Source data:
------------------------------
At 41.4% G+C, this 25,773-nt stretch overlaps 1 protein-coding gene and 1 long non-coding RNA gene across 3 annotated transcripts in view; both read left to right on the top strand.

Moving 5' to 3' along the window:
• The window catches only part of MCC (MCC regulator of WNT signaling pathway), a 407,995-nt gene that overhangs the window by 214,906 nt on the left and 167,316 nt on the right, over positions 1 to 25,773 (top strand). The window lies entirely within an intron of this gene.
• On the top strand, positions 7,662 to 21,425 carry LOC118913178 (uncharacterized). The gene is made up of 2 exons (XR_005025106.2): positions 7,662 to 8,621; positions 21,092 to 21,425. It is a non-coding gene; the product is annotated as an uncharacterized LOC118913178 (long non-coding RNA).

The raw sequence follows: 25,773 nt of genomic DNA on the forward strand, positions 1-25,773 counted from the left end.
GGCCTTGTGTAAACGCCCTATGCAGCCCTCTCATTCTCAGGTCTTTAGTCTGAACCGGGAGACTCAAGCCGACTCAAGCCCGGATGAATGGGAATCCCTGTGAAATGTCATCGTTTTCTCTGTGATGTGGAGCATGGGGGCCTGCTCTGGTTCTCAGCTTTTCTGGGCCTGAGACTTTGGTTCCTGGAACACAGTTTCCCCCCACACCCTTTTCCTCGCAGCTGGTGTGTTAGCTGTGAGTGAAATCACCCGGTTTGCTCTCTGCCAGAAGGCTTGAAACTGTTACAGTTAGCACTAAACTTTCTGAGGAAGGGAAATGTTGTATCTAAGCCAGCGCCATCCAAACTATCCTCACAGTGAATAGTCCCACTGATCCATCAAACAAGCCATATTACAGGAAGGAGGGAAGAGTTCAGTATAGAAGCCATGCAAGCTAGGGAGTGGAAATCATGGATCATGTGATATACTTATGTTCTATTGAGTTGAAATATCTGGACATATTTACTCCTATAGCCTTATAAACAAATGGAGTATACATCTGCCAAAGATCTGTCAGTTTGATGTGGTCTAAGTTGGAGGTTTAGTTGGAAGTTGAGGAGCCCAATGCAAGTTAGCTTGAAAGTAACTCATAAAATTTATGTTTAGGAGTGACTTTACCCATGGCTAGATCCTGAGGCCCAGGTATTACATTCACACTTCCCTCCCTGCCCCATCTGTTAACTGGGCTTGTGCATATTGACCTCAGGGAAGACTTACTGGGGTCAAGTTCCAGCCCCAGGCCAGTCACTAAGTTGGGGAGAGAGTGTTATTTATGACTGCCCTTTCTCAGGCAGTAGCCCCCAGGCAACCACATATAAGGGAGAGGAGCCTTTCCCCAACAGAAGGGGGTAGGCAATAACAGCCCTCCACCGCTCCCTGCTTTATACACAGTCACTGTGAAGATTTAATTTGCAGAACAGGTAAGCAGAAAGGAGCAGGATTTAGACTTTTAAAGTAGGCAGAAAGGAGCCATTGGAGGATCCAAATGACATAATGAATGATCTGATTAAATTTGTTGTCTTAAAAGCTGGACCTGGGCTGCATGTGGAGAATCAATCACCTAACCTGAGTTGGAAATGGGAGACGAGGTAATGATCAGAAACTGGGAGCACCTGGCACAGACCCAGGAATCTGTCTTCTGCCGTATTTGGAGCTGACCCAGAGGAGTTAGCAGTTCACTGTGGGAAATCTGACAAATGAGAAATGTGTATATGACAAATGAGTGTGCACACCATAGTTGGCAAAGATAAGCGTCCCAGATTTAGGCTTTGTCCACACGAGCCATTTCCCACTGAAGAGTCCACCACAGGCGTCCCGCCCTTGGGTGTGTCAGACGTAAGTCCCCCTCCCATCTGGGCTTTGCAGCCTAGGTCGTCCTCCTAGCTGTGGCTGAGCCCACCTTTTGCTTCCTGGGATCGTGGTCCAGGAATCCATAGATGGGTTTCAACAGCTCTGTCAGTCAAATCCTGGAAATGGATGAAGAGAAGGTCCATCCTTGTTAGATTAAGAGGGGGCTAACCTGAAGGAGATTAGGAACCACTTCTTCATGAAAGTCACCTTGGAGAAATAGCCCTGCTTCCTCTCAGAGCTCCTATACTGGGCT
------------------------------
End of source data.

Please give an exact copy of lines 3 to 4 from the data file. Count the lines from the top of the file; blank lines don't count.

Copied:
• The window catches only part of MCC (MCC regulator of WNT signaling pathway), a 407,995-nt gene that overhangs the window by 214,906 nt on the left and 167,316 nt on the right, over positions 1 to 25,773 (top strand). The window lies entirely within an intron of this gene.
• On the top strand, positions 7,662 to 21,425 carry LOC118913178 (uncharacterized). The gene is made up of 2 exons (XR_005025106.2): positions 7,662 to 8,621; positions 21,092 to 21,425. It is a non-coding gene; the product is annotated as an uncharacterized LOC118913178 (long non-coding RNA).